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US: Arabesque festival featuring North Africa and Arab world dazzles
A number of Arabesque presentations will be extended in the US
On the lower level of Washington’s John F. Kennedy Memorial Center for the Performing Arts, where the complex’s gift shop usually is situated, a souk is in place, filled with garments and jewelry and other attractive wares from the Middle East.

The change is temporary, linked to Arabesque: Arts of the Arab World, the festival of culture from nearly two dozen Arab countries that is filling the center’s theaters and public spaces from late February through much of March.

Symbolism is at work here. Whereas the souk historically was the terminus for caravans and travelers who transported their products across the North African and Middle Eastern landscape, this souk in America’s capital city is the terminus for some 800 artists, many of whom have traveled vast distances to participate in this rare cultural event.

From theatrical monologues to musical ensembles, from adaptations of classical drama to cutting-edge dance, from whirling dervishes to hip-hop, and from the sound of the oud (an Arab stringed instrument) to fusion, plus fashion and food, the range is considerable.

“For me, these are all windows onto the culture of the region,” said Alicia Adams, Kennedy Center vice president for international programming and dance.

Adams spent most of the past 10 years planning the event, traveling to more than a dozen countries for first-hand research. From the outset, it was clear that potential festival performers had to meet the artistic standards of the center, and that the works themselves had to be authentic reflections of the national cultures of their creators.

In that light, the festival has a classical sensibility, bringing timeless traditions to American audiences that may not have been exposed to those perspectives. But new talent and new directions also are very much on view. One example of emerging talent is a young Iraqi pianist, Tami Meekoo, age 17, who performed at a free event in the center’s main foyer.

Eclectic

Another example is Moroccan choreographer Khalid Benghrib’s male contemporary dance troupe, Cie2k_far. Its performers were not trained as dancers, but Adams was determined to include the ensemble, even though it was, as she confessed, “totally unknown in this realm.” Her passion paid off; an enthusiastic review in The New York Times by that newspaper’s dance critic hailed the company for “a worldview that is eclectic, tolerant, good-humored and large-spirited.”

Among the attractions on view — from Syria’s Al-Farah Children’s Choir and Somali hip-hop artist K’NAAN to Lebanon’s Caracalla Dance Theatre (heralded by The Washington Post’s dance critic for its “heart-stealing style”) and the one-man stage show written by Algerian humorist Mourad Senouci and performed by Samir Bouanani — one of the more intriguing is “OMAN … O Man!”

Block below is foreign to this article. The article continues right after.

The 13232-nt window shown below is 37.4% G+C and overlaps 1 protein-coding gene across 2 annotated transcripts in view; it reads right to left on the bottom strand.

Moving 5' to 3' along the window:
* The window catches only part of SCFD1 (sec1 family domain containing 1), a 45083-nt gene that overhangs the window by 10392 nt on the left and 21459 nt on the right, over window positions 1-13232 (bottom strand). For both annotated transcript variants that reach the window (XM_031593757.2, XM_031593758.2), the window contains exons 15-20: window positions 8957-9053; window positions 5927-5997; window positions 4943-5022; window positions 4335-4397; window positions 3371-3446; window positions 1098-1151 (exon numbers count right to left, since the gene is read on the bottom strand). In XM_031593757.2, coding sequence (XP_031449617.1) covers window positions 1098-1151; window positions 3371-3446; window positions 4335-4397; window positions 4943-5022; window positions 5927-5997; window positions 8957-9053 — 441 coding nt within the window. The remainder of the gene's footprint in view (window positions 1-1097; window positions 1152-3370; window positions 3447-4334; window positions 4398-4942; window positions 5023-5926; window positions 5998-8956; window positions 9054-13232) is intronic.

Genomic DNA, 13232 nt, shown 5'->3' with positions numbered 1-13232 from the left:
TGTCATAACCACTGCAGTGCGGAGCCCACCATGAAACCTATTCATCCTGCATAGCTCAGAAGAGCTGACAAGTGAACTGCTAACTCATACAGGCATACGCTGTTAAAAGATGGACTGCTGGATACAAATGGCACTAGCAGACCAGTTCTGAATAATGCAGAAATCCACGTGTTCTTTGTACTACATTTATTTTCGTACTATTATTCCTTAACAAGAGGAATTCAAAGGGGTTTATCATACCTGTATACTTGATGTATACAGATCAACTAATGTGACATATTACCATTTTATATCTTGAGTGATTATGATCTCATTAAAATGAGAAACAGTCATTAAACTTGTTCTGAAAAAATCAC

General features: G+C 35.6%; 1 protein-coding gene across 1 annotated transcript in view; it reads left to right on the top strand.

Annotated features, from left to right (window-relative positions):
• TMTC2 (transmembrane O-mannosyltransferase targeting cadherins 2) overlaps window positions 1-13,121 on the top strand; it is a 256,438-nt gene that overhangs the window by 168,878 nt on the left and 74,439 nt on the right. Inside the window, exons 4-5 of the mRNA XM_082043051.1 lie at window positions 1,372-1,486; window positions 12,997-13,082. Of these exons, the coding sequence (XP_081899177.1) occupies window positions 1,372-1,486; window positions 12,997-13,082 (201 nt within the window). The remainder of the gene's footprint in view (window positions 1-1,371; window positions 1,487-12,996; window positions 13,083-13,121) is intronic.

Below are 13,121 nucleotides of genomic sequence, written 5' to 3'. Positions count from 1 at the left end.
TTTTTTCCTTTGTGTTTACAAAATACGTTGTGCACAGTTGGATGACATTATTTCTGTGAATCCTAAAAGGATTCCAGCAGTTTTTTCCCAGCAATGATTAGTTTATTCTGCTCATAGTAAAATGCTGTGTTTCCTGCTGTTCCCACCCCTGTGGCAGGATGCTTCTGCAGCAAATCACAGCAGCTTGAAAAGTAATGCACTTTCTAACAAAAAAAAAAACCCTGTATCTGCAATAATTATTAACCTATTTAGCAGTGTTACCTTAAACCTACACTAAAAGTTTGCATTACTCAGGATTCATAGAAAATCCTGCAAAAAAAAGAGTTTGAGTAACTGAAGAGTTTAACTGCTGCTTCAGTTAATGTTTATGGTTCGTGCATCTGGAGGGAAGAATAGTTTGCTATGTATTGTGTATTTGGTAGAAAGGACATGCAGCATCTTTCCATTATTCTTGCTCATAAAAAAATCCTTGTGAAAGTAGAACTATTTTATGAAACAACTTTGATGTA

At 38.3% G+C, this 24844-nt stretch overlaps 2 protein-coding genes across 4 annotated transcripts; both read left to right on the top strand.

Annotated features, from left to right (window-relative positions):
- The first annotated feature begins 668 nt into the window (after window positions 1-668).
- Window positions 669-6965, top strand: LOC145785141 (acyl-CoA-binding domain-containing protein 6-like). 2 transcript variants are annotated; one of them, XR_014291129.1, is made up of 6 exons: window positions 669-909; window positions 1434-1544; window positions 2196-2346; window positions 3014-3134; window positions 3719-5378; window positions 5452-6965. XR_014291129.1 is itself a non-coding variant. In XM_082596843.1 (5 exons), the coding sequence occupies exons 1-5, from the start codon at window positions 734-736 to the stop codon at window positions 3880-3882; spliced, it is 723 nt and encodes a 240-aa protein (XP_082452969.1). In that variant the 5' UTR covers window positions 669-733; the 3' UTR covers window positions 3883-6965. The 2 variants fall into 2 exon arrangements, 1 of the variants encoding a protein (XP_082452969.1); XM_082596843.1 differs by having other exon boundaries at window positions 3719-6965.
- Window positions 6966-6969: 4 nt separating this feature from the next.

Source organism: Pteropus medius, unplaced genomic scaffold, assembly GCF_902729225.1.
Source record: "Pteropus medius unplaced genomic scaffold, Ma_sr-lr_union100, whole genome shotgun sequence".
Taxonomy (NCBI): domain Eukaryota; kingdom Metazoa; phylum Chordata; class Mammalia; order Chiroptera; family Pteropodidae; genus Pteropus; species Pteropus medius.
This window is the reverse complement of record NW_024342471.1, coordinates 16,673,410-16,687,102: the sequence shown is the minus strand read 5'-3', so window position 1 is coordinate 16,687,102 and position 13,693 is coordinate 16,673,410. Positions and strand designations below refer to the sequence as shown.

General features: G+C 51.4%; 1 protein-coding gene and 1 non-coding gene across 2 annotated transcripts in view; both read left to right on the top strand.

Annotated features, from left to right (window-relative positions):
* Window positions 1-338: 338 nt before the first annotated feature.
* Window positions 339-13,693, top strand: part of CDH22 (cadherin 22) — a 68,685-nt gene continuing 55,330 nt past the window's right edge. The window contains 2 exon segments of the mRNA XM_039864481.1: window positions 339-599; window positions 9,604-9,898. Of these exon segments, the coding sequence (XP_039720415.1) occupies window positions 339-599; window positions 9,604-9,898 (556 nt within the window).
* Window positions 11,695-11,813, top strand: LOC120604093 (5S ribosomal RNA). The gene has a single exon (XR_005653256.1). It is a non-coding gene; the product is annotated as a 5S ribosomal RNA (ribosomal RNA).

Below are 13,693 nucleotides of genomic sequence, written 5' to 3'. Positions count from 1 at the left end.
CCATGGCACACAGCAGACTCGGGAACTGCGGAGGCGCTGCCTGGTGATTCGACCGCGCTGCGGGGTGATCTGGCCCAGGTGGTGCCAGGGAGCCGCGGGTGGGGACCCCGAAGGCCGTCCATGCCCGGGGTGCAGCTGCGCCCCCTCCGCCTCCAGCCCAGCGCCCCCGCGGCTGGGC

Probing the narrowing of a cultural divide, this dance-driven piece created by American actress/choreographer Debbie Allen features a cast of 30 young performers, 15 of them Omani and the other 15 American. Even more than the composition itself, the actors’ experience visiting each others’ countries has been an eye-opener.

“It has been the opportunity of a lifetime,” said Adams. “What these Americans will have learned and shared with their Arab counterparts will go a long way to tell a story to their parents and friends and teachers and classmates in the future.”

In addition to its immersion in the performing arts, Arabesque includes a relatively unscripted component: the spoken word. Besides a roster of readings by Arab authors and tributes to artists such as the late Palestinian poet Mahmoud Darwish and contemporary Egyptian-born novelist Ahdaf Soueif, the festival is sponsoring a series of dialogues among writers on a range of subjects — including the challenges of writing from the perspective of a different gender (“Women Writing Men, Men Writing Women”), as well as discussions of expatriate Arab literature and the role of writers as cultural bridge-builders.

This component “adds other voices to the festival,” said Adams. “Also, we hope to give our audiences a glimpse of who these people are and what they’re writing about, to create a thirst for more Arab literature to be available to us.”

As it draws capacity audiences to its “windows onto the culture,” Arabesque truly stands for culture in the broadest sense of the word. Perhaps no clearer evidence of this is the festival’s showing of Exploratorium, a film depicting Arab contributions to society and science during a “golden age” between the eighth and 15th centuries — many of which largely have been forgotten over the years.

Adams cited “the contributions to astronomy, to medicine, to mathematics — the fact that Baghdad had a ‘house of wisdom’ to which scholars from all over the region came to study” — as examples of Arab intellectual achievements. “Learning was the spirit of the times then,” she said. “Without that [golden] era, there wouldn’t have been a European Renaissance.”

A number of Arabesque presentations will have an extended life in the United States — other U.S. cities are planning engagements for K’NAAN and the Al-Farah choir, and an Arab adaptation of William Shakespeare’s classic play Richard III is scheduled for New York City. Benghrib’s dance troupe also is expected to return in the near future.

Ultimately, Arabesque is the sum of its glittering parts. Music, dance, theater, fashion, food, science, literature — all of these, Adams said, “are cultural connects — ways in which we can relate to the people, to the humanity, to the beauty that exists in that region of the world.”

For more information on Arabesque: Arts of the Arab World, visit the Kennedy Center Web site.

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